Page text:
Finance Secretary Carlos Dominguez III said the hike in the excise tax of coal to P50 per metric ton from the current P10 per metric ton in 2018 will translate to P2 billion in total collections or about five centavos per kilogram next year. File

DOF sees P2-B revenue from imported coal tax
Mary Grace Padin (The Philippine Star) - December 18, 2017 - 4:00pm

MANILA, Philippines — The approved adjustments in the excise tax of imported coal under the final tax reform bill is expected to generate P2 billion in total revenues in the first year of its implementation, according to the Department of Finance (DOF).

In an interview, Finance Secretary Carlos Dominguez III said the hike in the excise tax of coal to P50 per metric ton from the current P10 per metric ton in 2018 will translate to P2 billion in total collections or about five centavos per kilogram next year.

This is higher than the government’s current excise tax collection on imported coal totaling P300 million or one centavo per kilogram, he added.

According to Dominguez, the hike in excise tax of imported coal is not expected to have a significant impact as the projected collection is only a small share of the total sales of power companies.

Finance Undersecretary Karl Kendrick Chua added the excise tax cost only corresponds to about one percent of the total cost of coal.

The final ratified version of the Tax Reform for Acceleration and Inclusion (TRAIN) Act seeks to increase the excise tax of coal from P10 per metric ton to P50 per metric ton in the first year of implementation, P100 in the second year, and P150 in the third and succeeding years.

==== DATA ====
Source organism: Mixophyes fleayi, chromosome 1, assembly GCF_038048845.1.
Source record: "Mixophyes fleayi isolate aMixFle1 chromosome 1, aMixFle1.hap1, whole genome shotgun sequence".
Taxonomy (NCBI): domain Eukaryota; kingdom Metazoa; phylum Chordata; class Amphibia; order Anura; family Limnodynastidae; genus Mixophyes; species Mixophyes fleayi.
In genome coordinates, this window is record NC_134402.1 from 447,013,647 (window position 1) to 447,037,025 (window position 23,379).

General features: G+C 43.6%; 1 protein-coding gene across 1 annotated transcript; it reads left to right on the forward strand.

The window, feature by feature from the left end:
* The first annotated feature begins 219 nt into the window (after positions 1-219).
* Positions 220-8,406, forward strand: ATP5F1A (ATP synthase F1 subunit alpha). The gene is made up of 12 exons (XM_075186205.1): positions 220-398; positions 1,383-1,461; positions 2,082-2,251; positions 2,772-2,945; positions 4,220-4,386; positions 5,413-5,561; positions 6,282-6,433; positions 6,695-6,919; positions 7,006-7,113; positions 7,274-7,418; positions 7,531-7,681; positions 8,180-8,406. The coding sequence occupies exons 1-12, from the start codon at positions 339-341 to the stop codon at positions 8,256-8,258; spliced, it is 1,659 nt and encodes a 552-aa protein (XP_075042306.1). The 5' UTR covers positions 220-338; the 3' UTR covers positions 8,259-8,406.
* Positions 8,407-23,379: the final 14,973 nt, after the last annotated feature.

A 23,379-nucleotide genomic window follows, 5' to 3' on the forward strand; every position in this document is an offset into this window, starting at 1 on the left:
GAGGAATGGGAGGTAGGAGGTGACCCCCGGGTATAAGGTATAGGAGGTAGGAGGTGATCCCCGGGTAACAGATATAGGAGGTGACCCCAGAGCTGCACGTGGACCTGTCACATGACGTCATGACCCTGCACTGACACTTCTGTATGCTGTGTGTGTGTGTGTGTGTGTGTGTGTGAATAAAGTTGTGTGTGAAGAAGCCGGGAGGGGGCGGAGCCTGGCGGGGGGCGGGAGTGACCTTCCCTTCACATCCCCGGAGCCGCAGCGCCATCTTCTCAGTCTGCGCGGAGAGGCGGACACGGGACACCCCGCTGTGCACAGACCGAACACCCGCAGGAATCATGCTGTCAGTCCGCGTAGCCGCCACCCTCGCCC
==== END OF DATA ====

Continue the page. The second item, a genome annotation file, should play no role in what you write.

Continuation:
Meanwhile, the Action for Economic Reforms (AER) called out Congress’ decision to forego the lifting of the excise tax on locally produced coal.

“Without the repealing clause on the excise tax exemption of domestic coal, over 12 million metric tons of local coal production will remain untaxed despite the proposed increase in coal excise tax rates,” Agustin Arcenas, professor on Environmental Economics from the UP School of Economics, said in a statement.

“You have to ask why and how this is happening, and it becomes rather obvious that there are sectors and perhaps personalities that stand to benefit from this, but certainly not the public,” he added.

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